Conference Proceeding

# An enhanced statistical approach for evolutionary algorithm comparison.

01/2008; In proceeding of: Genetic and Evolutionary Computation Conference, GECCO 2008, Proceedings, Atlanta, GA, USA, July 12-16, 2008
Source: DBLP
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• ##### Conference Proceeding: Performance comparison of two evolutionary schemes
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ABSTRACT: The performance of a deterministic algorithm is judged by its computational complexity. But an evolutionary algorithm being probabilistic in nature, its convergence has some probability associated with it. In the present paper, we try to locate the parameters that control the performance of an evolutionary algorithm. In this formulation, we make some assumptions, under which the performance comparison is possible. Moreover we propose a notion of characteristic polynomial which gives a measure of the performance of an evolutionary scheme. The area under the curve of the characteristic polynomial over the range 0 to 1 is equivalently shown to represent the performance criterion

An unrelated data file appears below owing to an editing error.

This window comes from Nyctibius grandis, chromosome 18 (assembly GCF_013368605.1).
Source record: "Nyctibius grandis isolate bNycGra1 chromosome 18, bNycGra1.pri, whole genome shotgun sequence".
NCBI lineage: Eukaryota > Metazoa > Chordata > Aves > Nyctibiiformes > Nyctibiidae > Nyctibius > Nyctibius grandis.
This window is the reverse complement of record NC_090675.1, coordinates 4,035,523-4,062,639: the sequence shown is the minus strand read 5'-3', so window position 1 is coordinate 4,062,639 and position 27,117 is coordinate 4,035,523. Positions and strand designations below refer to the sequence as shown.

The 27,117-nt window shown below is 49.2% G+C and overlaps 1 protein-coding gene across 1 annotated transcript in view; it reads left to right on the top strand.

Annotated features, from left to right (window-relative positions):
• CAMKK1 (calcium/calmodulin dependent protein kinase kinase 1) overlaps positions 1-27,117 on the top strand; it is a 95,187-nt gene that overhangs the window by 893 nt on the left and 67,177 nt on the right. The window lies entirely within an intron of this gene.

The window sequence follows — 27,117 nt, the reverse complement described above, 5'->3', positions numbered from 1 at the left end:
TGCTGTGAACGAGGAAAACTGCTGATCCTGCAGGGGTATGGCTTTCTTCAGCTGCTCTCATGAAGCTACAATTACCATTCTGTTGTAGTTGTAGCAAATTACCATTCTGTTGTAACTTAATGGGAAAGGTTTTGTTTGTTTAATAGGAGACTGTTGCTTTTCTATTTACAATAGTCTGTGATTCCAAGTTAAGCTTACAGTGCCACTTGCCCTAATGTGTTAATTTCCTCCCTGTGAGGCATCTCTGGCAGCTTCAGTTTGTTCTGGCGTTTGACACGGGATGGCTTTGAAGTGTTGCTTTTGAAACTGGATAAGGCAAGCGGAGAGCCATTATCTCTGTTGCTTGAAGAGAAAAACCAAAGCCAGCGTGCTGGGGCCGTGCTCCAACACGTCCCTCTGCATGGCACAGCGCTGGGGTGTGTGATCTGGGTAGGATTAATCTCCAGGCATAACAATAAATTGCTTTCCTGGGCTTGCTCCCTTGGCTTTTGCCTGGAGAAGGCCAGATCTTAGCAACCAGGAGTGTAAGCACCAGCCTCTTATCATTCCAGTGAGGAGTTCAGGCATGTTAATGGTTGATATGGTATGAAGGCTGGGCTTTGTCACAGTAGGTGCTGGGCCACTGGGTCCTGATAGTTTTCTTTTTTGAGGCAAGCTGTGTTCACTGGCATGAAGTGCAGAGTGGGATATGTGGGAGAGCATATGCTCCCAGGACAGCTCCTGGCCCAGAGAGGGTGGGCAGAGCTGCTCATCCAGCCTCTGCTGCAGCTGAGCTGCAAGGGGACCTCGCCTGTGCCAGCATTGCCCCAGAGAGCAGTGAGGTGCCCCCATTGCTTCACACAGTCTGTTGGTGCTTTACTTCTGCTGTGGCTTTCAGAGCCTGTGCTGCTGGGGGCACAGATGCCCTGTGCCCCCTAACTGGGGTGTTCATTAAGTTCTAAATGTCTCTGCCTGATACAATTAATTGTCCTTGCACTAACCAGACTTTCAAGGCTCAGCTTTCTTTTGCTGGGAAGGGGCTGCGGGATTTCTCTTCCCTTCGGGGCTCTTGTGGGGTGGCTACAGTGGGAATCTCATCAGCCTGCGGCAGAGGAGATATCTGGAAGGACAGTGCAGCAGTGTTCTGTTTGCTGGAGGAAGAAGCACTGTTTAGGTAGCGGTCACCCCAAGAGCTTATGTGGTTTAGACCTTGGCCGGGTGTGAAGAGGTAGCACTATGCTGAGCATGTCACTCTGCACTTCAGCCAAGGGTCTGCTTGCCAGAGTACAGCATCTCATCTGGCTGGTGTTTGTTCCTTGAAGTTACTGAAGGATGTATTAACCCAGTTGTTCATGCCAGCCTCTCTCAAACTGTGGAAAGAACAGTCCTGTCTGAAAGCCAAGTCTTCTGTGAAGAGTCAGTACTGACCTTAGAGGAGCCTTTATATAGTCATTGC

Pattern Recognition, 1996., Proceedings of the 13th International Conference on; 09/1996
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##### Article: Bootstrap Methods: Another Look at the Jackknife
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ABSTRACT: We discuss the following problem: given a random sample $\mathbf{X} = (X_1, X_2, \cdots, X_n)$ from an unknown probability distribution $F$, estimate the sampling distribution of some prespecified random variable $R(\mathbf{X}, F)$, on the basis of the observed data $\mathbf{x}$. (Standard jackknife theory gives an approximate mean and variance in the case $R(\mathbf{X}, F) = \theta(\hat{F}) - \theta(F), \theta$ some parameter of interest.) A general method, called the "bootstrap," is introduced, and shown to work satisfactorily on a variety of estimation problems. The jackknife is shown to be a linear approximation method for the bootstrap. The exposition proceeds by a series of examples: variance of the sample median, error rates in a linear discriminant analysis, ratio estimation, estimating regression parameters, etc.
The Annals of Statistics 01/1979; · 2.53 Impact Factor
• ##### Article: Nonparametric Estimates of Standard Error: The Jackknife, the Bootstrap and Other Methods
Biometrika 01/1981; 68(3). · 1.65 Impact Factor